"I am excited about the opportunity to help community colleges be strong at a national level," she said. "I believe so many people, whether it is students, families or government entities, they are really looking to community colleges now, and I think we need to be as strong as possible."
ACCT is important, she said, because community college representatives are able to share their best practices, professional development and allowing a collective voice to be heard.
"They bring people together from all over the country, and you don't normally get the opportunity to meet with people and talk about what is going on in the various parts of the country," she said. "For us [SCCC], I want that opportunity to go and learn from other institutions, both their successes and their failures."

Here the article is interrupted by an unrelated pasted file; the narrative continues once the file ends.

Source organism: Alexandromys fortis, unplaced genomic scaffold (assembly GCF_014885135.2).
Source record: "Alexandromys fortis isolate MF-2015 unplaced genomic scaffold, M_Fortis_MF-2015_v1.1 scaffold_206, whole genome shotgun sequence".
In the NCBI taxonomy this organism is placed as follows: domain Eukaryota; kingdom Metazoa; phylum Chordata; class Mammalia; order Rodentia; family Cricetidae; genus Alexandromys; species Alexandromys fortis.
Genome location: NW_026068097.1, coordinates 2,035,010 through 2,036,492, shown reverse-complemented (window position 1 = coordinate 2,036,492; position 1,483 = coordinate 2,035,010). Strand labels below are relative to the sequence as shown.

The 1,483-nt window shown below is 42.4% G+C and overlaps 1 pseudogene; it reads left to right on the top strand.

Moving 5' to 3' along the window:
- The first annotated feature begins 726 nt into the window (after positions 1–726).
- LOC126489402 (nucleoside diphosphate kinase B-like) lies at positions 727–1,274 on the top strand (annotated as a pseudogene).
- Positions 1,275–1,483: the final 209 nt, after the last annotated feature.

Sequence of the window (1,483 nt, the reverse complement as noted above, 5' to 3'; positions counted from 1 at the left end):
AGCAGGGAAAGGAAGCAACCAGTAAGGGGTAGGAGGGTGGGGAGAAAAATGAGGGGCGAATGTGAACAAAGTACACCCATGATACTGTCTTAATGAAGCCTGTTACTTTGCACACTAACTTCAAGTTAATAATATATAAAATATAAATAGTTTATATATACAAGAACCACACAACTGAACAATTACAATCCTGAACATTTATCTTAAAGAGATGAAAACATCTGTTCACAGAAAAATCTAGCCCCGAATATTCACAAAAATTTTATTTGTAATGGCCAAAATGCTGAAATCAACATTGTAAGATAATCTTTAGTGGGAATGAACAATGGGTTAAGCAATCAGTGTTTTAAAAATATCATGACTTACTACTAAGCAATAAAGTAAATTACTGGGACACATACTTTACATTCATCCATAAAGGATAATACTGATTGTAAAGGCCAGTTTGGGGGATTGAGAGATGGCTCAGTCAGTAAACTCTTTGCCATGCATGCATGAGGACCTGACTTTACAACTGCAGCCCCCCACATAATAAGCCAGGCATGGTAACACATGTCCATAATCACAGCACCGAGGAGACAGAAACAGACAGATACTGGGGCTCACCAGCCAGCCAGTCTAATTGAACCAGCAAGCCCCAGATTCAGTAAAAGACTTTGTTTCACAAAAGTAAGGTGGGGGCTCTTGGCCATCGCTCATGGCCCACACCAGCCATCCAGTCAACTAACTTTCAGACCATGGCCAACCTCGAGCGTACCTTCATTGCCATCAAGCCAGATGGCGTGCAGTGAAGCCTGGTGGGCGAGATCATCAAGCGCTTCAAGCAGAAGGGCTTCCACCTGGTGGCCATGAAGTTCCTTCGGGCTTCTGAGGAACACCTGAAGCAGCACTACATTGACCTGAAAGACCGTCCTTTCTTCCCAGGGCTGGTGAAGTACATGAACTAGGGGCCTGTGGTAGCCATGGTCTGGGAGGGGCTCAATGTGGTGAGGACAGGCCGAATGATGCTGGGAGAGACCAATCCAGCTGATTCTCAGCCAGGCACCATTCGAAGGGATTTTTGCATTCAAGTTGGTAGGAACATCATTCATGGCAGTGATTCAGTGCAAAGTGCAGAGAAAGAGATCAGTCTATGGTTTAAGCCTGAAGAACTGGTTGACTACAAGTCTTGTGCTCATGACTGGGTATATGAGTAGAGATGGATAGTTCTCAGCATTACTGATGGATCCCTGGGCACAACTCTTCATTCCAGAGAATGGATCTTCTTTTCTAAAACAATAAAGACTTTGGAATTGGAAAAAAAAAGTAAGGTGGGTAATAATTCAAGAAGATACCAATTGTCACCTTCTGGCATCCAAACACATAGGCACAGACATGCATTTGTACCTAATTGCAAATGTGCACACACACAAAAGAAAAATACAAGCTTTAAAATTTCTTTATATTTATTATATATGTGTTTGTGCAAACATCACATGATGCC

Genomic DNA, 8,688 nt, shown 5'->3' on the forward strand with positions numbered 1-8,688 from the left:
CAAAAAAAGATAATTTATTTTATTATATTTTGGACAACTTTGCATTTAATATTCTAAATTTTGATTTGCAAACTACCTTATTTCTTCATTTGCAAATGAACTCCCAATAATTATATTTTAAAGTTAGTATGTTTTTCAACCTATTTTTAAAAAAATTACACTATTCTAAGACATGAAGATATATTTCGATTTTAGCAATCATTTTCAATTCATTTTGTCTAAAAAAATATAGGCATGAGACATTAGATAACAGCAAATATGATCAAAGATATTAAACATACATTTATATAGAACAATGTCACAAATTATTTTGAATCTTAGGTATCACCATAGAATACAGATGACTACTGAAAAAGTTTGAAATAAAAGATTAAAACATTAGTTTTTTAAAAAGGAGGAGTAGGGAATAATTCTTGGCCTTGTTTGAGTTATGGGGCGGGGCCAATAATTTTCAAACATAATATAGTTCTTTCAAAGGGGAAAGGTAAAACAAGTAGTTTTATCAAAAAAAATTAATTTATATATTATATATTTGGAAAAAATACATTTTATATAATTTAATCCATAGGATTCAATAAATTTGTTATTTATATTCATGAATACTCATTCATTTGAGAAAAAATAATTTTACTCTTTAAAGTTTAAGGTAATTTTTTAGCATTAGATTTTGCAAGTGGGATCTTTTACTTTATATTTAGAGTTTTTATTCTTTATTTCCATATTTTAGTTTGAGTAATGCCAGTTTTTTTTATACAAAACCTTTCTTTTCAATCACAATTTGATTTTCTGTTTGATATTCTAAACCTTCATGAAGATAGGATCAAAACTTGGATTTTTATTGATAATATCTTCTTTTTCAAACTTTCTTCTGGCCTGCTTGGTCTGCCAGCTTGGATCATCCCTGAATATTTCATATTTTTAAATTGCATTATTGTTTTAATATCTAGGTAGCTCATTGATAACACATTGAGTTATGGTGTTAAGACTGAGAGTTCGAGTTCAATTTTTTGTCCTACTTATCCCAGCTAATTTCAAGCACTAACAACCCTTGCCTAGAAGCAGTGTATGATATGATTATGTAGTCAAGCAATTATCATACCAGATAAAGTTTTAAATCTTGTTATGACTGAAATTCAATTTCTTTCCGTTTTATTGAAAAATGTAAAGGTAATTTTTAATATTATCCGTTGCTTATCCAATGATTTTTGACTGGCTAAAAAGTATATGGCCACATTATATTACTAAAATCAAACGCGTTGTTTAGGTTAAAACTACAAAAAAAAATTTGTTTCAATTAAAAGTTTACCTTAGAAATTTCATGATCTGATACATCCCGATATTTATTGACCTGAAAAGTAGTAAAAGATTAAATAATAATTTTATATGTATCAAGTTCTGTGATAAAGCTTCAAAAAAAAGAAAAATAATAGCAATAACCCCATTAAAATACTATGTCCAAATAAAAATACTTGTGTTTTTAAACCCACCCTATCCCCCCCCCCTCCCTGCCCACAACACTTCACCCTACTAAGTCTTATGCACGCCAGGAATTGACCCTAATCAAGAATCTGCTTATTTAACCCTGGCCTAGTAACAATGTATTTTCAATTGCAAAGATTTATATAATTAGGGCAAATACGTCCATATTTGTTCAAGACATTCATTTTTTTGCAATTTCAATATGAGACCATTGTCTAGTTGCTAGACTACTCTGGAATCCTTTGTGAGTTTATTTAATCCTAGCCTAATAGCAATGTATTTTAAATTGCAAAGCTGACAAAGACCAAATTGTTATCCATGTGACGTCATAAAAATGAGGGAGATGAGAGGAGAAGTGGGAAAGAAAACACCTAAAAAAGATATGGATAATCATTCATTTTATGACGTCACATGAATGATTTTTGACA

She noted the college's successful culinary and music programs, along with the recent partnership with General Electric to provide education for battery storage and nano-technology.
"We are the envy of a lot of places, but I want to find out from other people how we can do more of that," she said.
One issue she said SCCC and other community colleges grapple with is safety concerns, so she will be looking forward to what other colleges are doing.
In the middle of February she will travel to Washington, D.C., for the first conference of the year, the 2011 National Legislative Summit, which spans four days.""